“Since this film’s release, people have said that they now know the truth about what is happening in Syria. They are asking how they can help – and that was the entire goal of the film, was to ask people to help,” she says.


"Miraculous...A standout. Feras Fayyad’s powerful portrait audaciously puts women’s imperative contribution to survival front and center"

Variety

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A call for action

The subterranean hospital is gone, but The Cave exists as a record of the extraordinary haven that a brave group of doctors — women and men — built beneath the earth’s surface.

Since premiering at the Toronto International Film Festival (TIFF) on 5 September, 2019, The Cave has won the People’s Choice Award for Documentaries and was also nominated for the Best Documentary Feature at the 92nd Academy Awards.

“This film has started a very important conversation among millions of people around the world – but now we need to act,” Dr. Amani says. “By putting pressure on governments to get involved, and by donating food, clothes and medical supplies to the people of Syria, every one of us can become a leader and contribute to the change we want to see in the world.”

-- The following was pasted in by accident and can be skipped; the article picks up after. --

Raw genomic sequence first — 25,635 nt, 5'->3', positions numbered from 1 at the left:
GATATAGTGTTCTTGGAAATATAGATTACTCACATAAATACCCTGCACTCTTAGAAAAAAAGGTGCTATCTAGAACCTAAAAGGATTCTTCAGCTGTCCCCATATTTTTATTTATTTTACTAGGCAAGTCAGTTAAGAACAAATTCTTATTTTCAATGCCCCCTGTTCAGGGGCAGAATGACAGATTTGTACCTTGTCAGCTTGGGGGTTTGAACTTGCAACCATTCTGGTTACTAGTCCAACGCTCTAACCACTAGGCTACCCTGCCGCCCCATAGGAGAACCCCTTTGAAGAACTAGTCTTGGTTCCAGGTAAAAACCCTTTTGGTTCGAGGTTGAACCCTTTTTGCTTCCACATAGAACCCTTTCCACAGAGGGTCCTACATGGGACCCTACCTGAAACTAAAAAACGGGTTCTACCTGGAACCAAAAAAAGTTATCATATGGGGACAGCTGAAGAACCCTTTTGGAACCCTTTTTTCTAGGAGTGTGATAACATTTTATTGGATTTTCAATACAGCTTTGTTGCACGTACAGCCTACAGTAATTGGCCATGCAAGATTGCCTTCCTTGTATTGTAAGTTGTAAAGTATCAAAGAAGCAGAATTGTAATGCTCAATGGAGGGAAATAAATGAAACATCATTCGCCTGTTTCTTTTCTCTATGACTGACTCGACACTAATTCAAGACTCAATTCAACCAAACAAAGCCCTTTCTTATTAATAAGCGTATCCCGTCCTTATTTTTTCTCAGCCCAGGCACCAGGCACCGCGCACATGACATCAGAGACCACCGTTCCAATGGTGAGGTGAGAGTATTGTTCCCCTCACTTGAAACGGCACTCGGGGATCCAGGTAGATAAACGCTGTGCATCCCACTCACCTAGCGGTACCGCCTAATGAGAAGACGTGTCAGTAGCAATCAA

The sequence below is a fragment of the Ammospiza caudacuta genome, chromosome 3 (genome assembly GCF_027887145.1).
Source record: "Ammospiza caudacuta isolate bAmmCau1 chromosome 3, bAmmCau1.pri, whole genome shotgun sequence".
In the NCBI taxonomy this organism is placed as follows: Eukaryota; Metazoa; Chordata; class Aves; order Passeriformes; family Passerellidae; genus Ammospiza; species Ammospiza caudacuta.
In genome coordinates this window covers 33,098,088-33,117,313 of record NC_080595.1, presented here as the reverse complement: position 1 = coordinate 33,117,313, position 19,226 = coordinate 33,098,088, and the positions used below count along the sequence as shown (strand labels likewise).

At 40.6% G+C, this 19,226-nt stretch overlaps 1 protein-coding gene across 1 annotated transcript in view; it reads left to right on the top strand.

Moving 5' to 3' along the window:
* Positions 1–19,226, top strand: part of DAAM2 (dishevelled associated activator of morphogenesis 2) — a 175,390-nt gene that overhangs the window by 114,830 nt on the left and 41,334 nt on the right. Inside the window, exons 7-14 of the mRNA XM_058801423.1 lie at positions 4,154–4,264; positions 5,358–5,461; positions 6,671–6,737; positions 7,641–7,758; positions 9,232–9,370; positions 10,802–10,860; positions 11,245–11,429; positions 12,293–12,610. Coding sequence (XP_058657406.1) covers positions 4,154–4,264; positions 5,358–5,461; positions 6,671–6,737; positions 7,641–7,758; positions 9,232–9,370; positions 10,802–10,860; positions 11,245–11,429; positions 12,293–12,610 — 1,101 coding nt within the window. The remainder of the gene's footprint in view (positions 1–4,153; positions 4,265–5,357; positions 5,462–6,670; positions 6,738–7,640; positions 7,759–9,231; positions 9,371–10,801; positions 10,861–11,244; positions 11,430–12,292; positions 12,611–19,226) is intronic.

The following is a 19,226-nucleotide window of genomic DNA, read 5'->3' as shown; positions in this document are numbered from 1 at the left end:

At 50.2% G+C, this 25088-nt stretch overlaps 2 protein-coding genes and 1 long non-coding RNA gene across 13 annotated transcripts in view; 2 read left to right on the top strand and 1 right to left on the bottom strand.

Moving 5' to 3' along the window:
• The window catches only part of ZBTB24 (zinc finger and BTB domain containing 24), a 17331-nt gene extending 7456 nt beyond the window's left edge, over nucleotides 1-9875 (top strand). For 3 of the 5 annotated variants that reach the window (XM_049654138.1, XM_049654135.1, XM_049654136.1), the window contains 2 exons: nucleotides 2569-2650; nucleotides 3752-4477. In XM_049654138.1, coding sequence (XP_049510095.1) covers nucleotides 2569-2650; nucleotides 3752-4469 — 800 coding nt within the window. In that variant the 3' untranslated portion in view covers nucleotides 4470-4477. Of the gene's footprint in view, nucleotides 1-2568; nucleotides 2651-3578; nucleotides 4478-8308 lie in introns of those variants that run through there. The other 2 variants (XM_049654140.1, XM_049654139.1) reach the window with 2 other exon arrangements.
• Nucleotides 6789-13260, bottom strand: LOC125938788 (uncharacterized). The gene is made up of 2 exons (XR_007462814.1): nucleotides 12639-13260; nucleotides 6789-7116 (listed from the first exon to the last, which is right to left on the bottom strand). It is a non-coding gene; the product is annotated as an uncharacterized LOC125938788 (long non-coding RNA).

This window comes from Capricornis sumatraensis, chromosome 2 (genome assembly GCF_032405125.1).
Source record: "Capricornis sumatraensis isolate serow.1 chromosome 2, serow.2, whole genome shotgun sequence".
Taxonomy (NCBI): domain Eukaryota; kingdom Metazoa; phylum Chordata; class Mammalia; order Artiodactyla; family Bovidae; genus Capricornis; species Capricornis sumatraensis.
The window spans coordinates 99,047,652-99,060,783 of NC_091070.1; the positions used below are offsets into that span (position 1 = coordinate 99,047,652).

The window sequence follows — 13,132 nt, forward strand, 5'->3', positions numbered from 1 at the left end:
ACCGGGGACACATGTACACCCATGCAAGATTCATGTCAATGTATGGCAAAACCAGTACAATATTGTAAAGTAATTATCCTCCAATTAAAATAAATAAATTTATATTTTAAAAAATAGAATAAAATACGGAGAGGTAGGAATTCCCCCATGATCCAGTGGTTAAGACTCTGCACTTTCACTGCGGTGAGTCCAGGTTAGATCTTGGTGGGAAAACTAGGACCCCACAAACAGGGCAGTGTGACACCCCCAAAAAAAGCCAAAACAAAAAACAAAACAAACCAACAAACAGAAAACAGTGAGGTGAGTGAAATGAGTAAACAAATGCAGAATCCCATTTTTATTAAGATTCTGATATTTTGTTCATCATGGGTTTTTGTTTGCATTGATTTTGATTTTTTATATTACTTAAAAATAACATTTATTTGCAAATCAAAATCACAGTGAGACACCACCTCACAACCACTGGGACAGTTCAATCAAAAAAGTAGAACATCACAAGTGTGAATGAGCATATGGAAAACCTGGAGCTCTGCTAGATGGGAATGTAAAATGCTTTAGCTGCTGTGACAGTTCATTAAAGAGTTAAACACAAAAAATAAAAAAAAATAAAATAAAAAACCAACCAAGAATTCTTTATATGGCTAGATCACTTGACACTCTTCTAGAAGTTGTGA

Today, Dr. Amani works with a European foundation aimed at empowering women in conflict zones and encouraging women and children to become leaders. She spends her days meeting with governments in developed countries to assist with the war in Syria, requesting humanitarian assistance and putting pressure on decision-makers to inspire change.

Asked about her hopes for The Cave, Dr. Amani is characteristically direct. “I want this film to be a step on the way towards justice; maybe we’ll achieve justice one day. I want to tell the younger generation of Syrians, the children of Syrians, the truth of what happened here. And I especially want the women in my country to know that they are strong. They can challenge the restrictions; they can do what they want to do. I tried to say to all the women that I saw, all the time, ‘Don’t care about the society, about what people will say about you. You have to do what you love. Just believe in yourself.’ One day, things will change. Society will change.”


The Cave premieres 8 March on National Geographic (DStv 181) at 21:00.